Description
FIELD OF THE INVENTION

This invention relates to a disposable capillary blood drawing device by which a patient's tissue may be punctured and a blood sample collected and dispensed by means of the same compact, relatively low cost device.

BACKGROUND ART

Prior art lancing devices are known by which to puncture a patient's skin and to collect a sample of the patient's blood for medical evaluation and diagnosis. However, separate devices are commonly used to first puncture the patient's skin and then collect the blood sample. An additional device may also be needed to dispense an adequate volume of blood from the collector so as to permit a suitable medical examination of the sample. Obviously, the need for separate lancing, collecting and dispensing devices increases medical costs and reduces efficiency. Moreover, the disposal volume is also significantly increased when separate lancing and collecting devices must be safely discarded. Likewise, the preparation of such prior art devices for use (e.g. arming the lancing device with a removable tissue puncturing needle) may be complicated and require special skill and/or care.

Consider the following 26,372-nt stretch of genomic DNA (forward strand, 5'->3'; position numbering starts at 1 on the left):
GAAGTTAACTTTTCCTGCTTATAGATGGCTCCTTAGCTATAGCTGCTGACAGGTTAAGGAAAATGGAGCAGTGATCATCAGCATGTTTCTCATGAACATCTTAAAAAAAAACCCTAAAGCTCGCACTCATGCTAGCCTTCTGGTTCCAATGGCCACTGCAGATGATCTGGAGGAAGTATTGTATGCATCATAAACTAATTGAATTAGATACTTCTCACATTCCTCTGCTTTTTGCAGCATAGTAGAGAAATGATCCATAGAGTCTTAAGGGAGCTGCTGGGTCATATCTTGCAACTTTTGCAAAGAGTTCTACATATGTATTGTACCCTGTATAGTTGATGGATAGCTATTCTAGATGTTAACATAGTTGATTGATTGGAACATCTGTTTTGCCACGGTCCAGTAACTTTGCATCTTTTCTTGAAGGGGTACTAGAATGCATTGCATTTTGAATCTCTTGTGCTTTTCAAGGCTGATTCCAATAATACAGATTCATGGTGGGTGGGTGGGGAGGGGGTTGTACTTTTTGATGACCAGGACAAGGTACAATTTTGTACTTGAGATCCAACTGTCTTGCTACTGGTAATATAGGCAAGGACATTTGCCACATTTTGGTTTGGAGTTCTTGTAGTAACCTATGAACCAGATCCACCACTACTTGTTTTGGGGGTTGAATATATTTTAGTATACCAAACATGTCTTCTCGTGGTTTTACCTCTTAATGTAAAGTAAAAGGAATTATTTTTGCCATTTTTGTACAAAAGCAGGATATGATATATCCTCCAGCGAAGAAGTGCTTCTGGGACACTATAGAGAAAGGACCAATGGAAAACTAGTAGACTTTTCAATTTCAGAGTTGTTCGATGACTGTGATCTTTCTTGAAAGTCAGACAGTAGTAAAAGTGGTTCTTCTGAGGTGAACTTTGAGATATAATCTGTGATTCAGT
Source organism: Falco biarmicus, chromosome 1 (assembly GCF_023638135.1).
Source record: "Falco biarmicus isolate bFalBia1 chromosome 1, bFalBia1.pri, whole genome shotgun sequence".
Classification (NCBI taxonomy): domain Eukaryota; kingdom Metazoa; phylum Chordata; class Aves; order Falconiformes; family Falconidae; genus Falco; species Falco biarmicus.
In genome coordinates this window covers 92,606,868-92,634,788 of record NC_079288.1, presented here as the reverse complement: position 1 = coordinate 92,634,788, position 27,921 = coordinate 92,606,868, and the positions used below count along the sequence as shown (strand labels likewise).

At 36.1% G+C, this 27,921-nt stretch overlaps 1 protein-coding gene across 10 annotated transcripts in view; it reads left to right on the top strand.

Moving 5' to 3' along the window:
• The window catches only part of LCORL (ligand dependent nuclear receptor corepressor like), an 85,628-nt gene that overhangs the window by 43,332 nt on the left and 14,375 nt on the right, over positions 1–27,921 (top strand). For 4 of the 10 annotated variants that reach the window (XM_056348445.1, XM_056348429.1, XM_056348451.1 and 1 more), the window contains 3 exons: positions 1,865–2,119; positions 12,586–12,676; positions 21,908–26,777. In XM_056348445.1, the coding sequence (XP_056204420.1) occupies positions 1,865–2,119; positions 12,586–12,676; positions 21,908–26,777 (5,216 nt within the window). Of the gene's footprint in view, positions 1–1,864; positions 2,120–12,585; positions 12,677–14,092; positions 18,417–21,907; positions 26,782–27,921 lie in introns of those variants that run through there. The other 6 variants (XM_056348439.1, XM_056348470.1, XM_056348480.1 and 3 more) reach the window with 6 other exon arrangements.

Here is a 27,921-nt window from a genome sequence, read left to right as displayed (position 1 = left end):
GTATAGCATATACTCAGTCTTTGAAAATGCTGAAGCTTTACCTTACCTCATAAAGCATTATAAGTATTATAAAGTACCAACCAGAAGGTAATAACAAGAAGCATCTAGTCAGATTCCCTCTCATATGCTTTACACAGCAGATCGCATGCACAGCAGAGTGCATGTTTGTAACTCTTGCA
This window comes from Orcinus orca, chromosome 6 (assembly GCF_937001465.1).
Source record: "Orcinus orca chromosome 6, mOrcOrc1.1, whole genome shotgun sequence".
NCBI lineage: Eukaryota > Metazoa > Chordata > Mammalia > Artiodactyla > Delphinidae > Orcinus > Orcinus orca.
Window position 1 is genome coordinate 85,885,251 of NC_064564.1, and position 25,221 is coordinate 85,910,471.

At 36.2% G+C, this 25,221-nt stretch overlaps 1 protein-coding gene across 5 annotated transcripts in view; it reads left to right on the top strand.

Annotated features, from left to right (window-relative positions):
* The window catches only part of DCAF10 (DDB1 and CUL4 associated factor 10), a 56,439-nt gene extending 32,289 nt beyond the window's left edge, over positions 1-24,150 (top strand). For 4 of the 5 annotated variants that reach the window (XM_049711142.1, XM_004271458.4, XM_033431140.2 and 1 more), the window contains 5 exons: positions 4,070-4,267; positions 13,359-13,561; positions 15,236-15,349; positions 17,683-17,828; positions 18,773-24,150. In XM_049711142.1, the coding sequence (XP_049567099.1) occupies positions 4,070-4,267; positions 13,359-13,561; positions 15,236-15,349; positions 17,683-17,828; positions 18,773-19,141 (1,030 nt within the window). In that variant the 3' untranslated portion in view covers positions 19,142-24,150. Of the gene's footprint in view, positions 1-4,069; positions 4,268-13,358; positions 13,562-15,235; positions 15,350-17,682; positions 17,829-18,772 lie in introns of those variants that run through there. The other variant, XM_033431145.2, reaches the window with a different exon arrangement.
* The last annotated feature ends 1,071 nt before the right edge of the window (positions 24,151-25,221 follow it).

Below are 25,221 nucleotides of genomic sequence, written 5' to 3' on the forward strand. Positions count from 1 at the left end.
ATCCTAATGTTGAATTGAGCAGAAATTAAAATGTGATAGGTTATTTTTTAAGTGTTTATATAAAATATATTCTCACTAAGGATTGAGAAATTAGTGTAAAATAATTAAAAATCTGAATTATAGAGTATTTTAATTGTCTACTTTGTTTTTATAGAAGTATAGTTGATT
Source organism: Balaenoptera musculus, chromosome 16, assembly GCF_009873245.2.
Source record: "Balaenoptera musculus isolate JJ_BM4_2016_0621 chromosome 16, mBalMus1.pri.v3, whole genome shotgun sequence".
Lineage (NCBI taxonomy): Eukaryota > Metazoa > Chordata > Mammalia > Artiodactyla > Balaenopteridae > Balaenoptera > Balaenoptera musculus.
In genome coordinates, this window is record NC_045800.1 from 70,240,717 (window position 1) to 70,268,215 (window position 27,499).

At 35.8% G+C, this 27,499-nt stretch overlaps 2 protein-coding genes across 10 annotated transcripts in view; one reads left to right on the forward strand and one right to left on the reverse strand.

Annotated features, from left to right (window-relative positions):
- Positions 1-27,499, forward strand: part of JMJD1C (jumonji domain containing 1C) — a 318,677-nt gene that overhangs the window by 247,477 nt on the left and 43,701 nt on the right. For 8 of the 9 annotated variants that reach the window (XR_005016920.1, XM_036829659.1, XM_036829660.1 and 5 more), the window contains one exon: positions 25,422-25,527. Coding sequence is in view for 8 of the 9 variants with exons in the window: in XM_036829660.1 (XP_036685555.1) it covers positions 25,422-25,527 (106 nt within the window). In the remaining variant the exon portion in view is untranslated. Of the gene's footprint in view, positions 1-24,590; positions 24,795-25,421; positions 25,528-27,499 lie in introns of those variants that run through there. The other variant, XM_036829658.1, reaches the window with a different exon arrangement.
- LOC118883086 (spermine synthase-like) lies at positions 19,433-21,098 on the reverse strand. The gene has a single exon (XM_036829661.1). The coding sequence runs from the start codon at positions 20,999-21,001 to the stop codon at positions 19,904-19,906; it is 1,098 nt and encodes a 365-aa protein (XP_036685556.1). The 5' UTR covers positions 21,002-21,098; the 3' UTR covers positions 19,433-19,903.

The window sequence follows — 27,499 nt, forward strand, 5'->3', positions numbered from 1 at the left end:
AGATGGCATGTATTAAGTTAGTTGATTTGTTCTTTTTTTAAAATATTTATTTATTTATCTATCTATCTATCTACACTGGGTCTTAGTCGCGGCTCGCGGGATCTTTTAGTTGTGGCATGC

In some cases, access is available to the tissue puncturing needle before and/or after the patient's tissue has been punctured. Therefore, both sheathing and resheathing steps may be required to adequately shield the tip of the needle. In other cases, there is no easy way to reliably isolate the blood sample in the blood collection device from the outside environment. Consequently, an accidental needle stick from the lancing device or the premature expulsion of blood from the collecting device could lead to the spread of a contageous and possible life threatening disease. That is to say, the lack of any protective means or the misuse of said protective means with conventional lancing and blood collecting devices will subject health care workers to increased risk of disease during the handling, use and disposal of such conventional devices.